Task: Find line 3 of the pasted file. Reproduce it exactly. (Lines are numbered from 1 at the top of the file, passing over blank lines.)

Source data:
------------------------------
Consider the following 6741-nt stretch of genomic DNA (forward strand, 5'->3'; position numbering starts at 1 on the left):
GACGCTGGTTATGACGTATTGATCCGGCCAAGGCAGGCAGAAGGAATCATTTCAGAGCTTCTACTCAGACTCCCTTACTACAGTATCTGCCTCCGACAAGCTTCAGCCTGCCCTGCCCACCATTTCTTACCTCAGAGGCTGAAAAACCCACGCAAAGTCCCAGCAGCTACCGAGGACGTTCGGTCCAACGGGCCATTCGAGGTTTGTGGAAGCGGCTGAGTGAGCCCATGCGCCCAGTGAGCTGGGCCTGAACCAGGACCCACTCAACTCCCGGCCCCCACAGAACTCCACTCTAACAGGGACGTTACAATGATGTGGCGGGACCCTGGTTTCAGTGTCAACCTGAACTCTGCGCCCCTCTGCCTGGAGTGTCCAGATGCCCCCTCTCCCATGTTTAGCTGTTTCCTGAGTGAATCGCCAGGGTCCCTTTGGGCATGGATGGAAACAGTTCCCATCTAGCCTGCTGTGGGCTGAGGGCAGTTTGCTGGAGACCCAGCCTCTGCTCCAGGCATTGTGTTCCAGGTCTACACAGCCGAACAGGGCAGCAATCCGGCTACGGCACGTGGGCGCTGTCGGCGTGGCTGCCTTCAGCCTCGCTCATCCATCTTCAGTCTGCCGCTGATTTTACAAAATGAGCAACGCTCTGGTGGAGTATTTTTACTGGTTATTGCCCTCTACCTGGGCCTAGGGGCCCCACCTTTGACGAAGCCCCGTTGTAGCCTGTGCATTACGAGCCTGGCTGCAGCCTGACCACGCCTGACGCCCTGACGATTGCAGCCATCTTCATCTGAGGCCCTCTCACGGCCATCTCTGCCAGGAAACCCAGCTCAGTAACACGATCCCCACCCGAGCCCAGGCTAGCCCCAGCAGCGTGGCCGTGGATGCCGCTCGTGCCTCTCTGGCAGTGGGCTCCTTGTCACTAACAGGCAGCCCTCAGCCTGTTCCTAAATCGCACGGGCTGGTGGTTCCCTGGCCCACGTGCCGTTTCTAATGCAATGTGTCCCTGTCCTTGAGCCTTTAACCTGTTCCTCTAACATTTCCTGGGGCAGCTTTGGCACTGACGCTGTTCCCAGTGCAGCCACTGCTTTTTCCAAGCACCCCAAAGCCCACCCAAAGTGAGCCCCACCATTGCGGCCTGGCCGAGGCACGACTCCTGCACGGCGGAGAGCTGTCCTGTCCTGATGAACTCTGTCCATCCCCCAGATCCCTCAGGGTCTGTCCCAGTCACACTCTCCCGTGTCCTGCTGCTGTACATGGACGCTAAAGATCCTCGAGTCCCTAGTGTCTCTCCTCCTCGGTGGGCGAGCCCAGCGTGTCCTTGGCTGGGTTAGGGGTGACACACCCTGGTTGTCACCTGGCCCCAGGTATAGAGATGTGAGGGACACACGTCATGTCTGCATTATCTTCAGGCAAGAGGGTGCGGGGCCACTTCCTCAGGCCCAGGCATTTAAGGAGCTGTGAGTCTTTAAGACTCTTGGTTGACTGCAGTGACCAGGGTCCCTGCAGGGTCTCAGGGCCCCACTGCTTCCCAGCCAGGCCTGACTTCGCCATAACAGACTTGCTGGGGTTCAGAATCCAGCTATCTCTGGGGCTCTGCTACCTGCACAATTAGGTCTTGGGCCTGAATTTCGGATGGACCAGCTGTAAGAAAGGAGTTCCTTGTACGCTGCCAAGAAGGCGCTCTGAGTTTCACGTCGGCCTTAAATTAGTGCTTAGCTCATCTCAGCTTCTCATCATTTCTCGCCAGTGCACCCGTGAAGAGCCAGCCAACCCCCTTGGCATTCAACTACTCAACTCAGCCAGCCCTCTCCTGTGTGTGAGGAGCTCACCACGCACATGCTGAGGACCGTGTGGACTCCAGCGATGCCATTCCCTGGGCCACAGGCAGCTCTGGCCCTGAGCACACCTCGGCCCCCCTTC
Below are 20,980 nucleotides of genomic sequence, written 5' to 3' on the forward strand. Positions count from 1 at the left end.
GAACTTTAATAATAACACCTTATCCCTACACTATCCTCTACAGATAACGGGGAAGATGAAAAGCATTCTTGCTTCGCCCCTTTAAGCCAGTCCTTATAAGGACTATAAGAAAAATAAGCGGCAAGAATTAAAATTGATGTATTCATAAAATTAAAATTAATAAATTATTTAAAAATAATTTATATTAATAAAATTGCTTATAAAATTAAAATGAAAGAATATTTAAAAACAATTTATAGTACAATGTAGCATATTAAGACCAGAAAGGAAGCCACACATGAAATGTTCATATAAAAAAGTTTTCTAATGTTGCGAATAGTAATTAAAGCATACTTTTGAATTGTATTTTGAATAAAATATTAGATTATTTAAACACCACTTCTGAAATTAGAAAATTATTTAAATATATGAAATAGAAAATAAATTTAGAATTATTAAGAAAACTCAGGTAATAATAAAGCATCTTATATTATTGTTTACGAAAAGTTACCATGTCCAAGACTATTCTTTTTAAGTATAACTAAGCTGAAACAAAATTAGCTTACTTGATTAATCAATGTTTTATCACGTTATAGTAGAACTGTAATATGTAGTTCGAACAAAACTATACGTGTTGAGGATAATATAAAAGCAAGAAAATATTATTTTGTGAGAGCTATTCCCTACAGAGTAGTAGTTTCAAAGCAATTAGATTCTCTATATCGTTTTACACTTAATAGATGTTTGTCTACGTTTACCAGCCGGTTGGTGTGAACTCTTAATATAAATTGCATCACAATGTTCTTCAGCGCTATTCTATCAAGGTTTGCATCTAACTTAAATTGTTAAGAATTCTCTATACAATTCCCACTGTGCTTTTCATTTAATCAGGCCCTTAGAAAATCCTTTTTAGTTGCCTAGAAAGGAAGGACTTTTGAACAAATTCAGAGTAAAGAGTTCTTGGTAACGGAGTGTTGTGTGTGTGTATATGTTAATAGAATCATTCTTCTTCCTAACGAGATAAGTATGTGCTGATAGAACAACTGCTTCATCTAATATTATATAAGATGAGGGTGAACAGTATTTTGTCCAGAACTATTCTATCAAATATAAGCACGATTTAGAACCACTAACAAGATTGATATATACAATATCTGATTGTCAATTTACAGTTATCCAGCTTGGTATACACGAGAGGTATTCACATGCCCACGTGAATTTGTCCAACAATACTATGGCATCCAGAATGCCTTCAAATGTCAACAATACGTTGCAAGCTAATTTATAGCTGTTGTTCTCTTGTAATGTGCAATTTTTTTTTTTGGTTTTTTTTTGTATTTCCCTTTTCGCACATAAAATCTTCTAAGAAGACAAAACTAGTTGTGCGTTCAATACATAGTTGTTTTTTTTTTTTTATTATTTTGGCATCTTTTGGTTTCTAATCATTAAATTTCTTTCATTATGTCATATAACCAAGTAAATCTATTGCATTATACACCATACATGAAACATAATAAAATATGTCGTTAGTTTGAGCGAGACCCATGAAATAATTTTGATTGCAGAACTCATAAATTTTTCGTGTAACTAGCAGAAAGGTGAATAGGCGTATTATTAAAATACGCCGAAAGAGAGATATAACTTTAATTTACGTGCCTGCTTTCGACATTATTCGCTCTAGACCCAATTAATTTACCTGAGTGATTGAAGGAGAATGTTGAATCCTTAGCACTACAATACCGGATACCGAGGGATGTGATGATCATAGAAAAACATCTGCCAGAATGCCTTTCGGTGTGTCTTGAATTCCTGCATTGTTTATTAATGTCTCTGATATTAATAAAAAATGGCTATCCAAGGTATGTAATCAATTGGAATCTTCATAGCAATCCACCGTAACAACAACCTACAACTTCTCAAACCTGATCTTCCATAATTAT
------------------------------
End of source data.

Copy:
Below are 20,980 nucleotides of genomic sequence, written 5' to 3' on the forward strand. Positions count from 1 at the left end.